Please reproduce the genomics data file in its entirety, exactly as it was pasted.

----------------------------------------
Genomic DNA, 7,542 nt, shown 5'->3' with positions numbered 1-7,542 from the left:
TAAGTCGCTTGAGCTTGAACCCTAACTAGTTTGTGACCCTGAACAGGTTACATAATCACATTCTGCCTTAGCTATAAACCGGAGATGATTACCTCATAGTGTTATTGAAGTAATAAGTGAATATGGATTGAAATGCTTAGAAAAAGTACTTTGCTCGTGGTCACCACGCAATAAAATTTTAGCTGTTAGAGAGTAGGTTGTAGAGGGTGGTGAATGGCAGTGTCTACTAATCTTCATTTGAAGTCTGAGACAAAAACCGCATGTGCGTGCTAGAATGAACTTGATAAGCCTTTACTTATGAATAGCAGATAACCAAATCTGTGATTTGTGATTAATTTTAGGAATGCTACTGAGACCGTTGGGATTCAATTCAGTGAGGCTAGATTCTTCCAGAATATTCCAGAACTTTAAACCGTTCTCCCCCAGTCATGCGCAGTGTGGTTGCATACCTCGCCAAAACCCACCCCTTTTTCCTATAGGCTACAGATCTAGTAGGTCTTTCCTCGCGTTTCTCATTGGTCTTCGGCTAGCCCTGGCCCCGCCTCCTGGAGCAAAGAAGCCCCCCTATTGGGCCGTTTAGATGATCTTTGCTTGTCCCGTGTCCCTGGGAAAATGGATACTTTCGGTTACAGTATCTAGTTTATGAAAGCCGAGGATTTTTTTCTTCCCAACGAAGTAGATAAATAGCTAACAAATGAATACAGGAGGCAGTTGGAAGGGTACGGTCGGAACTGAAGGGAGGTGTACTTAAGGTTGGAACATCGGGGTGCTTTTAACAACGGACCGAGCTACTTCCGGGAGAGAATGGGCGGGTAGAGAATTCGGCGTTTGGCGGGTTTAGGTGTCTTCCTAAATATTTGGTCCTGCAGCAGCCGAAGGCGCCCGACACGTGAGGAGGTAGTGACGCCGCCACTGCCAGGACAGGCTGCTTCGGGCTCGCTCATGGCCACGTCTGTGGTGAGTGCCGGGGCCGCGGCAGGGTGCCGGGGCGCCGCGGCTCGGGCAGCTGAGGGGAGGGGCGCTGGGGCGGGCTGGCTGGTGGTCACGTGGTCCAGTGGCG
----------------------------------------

Genomic DNA, 7,542 nt, shown 5'->3' with positions numbered 1-7,542 from the left:
TAAGTCGCTTGAGCTTGAACCCTAACTAGTTTGTGACCCTGAACAGGTTACATAATCACATTCTGCCTTAGCTATAAACCGGAGATGATTACCTCATAGTGTTATTGAAGTAATAAGTGAATATGGATTGAAATGCTTAGAAAAAGTACTTTGCTCGTGGTCACCACGCAATAAAATTTTAGCTGTTAGAGAGTAGGTTGTAGAGGGTGGTGAATGGCAGTGTCTACTAATCTTCATTTGAAGTCTGAGACAAAAACCGCATGTGCGTGCTAGAATGAACTTGATAAGCCTTTACTTATGAATAGCAGATAACCAAATCTGTGATTTGTGATTAATTTTAGGAATGCTACTGAGACCGTTGGGATTCAATTCAGTGAGGCTAGATTCTTCCAGAATATTCCAGAACTTTAAACCGTTCTCCCCCAGTCATGCGCAGTGTGGTTGCATACCTCGCCAAAACCCACCCCTTTTTCCTATAGGCTACAGATCTAGTAGGTCTTTCCTCGCGTTTCTCATTGGTCTTCGGCTAGCCCTGGCCCCGCCTCCTGGAGCAAAGAAGCCCCCCTATTGGGCCGTTTAGATGATCTTTGCTTGTCCCGTGTCCCTGGGAAAATGGATACTTTCGGTTACAGTATCTAGTTTATGAAAGCCGAGGATTTTTTTCTTCCCAACGAAGTAGATAAATAGCTAACAAATGAATACAGGAGGCAGTTGGAAGGGTACGGTCGGAACTGAAGGGAGGTGTACTTAAGGTTGGAACATCGGGGTGCTTTTAACAACGGACCGAGCTACTTCCGGGAGAGAATGGGCGGGTAGAGAATTCGGCGTTTGGCGGGTTTAGGTGTCTTCCTAAATATTTGGTCCTGCAGCAGCCGAAGGCGCCCGACACGTGAGGAGGTAGTGACGCCGCCACTGCCAGGACAGGCTGCTTCGGGCTCGCTCATGGCCACGTCTGTGGTGAGTGCCGGGGCCGCGGCAGGGTGCCGGGGCGCCGCGGCTCGGGCAGCTGAGGGGAGGGGCGCTGGGGCGGGCTGGCTGGTGGTCACGTGGTCCAGTGGCG